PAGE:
@@—” he replied, “he cannot go to meeting,” he says. “He prays nearly all the time, day and night, and in such an agony of mind that I do not know what to make of it. Sometimes he cannot even stand on his knees, but will lie prostrate on the floor, and groan and pray in a manner that quite astonishes me.” I said to the brother, “I understand it; please keep still. It will all come out right; he will surely prevail.”

I knew at the time a considerable number of men who were exercised in the same way. A Deacon P——, of Camden, Oneida county; a Deacon T——, of Rodman, Jefferson county; a Deacon B——, of Adams, in the same country; this Mr. Clary, and many others among the men, and a large number of women, partook of the same spirit, and spent a great part of their time in prayer. Father Nash, as we called him, who in several of my fields of labor came to me and aided me, was another of those men that had such a powerful spirit of prevailing prayer. This Mr. Clary continued in Rochester as long as I did, and did not leave it until after I had left. He never, that I could learn, appeared in public, but gave himself wholly to prayer.

2.  Obtain mercy

2Co 4:1  Therefore seeing we have this ministry, as we have received mercy, we faint not;

2Co 4:1  Therefore, since through God's mercy we have this ministry, we do not lose heart. (NIVUS)

Paul has been talking about the ministry he's received from the Lord (2Cor.3:6), a ministry of seeing people set free from blindness.

His courage to go on seems somehow tied in with the fact that God has been merciful to Him.

mercy -  eleeo - to have mercy on; to help one afflicted or seeking aid

The key to understanding mercy is to understand our need for God's help.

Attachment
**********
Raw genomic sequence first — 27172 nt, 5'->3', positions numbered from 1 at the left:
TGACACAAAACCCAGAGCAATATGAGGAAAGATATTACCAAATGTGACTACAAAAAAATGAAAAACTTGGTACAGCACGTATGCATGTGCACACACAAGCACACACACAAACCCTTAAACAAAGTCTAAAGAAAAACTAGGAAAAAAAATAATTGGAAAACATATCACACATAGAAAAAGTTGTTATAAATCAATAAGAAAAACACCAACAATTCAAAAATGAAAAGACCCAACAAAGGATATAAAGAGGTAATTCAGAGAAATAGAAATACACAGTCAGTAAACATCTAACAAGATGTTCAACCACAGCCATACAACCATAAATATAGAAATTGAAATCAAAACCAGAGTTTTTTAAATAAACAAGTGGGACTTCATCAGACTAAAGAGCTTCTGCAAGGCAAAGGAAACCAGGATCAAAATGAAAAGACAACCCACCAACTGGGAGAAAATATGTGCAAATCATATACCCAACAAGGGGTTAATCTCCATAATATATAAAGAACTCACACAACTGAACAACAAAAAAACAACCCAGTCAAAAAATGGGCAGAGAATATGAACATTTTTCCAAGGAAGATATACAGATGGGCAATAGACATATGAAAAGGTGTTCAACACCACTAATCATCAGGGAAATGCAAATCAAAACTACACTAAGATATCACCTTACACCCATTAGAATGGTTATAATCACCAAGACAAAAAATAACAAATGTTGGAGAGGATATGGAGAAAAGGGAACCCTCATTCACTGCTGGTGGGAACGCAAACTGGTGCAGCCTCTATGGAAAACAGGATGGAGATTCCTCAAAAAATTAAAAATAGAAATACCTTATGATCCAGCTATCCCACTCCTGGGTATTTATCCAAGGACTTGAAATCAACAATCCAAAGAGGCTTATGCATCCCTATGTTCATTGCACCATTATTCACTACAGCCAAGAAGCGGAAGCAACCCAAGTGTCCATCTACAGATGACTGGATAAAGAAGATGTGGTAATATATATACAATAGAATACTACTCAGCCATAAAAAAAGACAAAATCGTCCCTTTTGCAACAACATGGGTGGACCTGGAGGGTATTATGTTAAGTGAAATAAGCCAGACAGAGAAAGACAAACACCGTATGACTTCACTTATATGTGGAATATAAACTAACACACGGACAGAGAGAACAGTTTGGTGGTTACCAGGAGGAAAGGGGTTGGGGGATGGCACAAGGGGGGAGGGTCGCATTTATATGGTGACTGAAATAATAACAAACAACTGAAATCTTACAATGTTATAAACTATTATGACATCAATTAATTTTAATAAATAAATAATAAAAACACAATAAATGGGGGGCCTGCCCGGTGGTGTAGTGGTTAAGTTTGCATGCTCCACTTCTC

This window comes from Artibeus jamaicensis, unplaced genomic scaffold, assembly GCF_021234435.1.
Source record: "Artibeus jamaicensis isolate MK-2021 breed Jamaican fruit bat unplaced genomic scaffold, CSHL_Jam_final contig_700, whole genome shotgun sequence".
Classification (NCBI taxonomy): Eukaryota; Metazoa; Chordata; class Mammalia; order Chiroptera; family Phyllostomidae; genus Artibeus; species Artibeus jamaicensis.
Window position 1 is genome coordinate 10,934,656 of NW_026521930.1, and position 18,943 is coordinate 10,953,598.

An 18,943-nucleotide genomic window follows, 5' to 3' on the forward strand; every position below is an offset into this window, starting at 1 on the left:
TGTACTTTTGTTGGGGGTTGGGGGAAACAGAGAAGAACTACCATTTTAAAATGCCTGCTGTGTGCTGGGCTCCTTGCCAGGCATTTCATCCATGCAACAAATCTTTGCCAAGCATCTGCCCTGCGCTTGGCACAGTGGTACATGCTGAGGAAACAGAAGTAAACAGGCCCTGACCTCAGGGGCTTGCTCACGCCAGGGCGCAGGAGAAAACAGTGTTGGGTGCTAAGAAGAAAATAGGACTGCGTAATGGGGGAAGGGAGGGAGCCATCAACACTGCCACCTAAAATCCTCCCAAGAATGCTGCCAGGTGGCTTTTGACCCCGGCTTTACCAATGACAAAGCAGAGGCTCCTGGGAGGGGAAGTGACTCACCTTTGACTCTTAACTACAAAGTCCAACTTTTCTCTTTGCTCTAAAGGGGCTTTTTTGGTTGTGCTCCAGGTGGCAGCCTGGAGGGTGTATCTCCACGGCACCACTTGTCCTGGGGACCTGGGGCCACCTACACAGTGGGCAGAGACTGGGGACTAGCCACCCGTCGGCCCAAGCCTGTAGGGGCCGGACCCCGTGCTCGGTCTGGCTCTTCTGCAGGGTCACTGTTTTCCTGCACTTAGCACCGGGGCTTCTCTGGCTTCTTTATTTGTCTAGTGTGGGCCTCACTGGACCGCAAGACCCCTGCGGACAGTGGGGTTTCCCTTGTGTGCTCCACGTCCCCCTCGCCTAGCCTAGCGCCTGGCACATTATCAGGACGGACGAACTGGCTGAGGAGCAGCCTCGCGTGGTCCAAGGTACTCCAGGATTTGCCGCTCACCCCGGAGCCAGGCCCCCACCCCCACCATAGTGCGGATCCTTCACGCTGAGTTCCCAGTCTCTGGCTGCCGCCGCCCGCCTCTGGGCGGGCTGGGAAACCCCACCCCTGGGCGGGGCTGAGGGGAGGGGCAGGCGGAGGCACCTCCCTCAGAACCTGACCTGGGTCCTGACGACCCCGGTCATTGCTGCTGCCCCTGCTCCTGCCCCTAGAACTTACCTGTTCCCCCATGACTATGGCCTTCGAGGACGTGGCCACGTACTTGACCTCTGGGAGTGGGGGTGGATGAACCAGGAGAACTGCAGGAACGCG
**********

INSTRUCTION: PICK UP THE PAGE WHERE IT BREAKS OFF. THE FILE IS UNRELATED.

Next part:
When we begin to realize how helpless we are, and we go to God to receive help from Him, the help we receive is called "mercy".


I think that for many of us, we don't struggle with admitting that we need help.

But the problem is that we don't often recognize that the help we need is God's help.

I think to myself, "If only I had more time off".

Or, "Gee, I need a vacation".

But what I need is the Lord.

It's when we come to the point that we wake up and realize that it's no more than Jesus that we need, that we will receive mercy.

I think one of the keys to mercy is again prayer:

Hebrews 4:15-16  For we have not an high priest which cannot be touched with the feeling of our infirmities; but was in all points tempted like as we are, yet without sin. 16  Let us therefore come boldly unto the throne of grace, that we may obtain mercy, and find grace to help in time of need.

It's when we learn that we must go to God for our help that we obtain His mercy.

3.  Keep your eyes on the invisible

(2 Cor 4:16-18 KJV)  For which cause we faint not; but though our outward man perish, yet the inward man is renewed day by day. {17} For our light affliction, which is but for a moment, worketh for us a far more exceeding and eternal weight of glory; {18} While we look not at the things which are seen, but at the things which are not seen: for the things which are seen are temporal; but the things which are not seen are eternal.

Keep your eyes on the fact that God is working in the realm of the invisible, and we don't always see what He's doing.

Keep your eyes on Jesus.

(Heb 12:1-4 KJV)  Wherefore seeing we also are compassed about with so great a cloud of witnesses, let us lay aside every weight, and the sin which doth so easily beset us, and let us run with patience the race that is set before us, {2} Looking unto Jesus the author and finisher of our faith; who for the joy that was set before him endured the cross, despising the shame, and is set down at the right hand of the throne of God. {3} For consider him that endured such contradiction of sinners against himself, lest ye be wearied and faint in your minds.

wearied -

faint - a word we're going to see at the end of our verse (ekluo) meaning to be enfeebled through exhaustion


The story of a British soldier in the First World War who lost heart for the battle and deserted.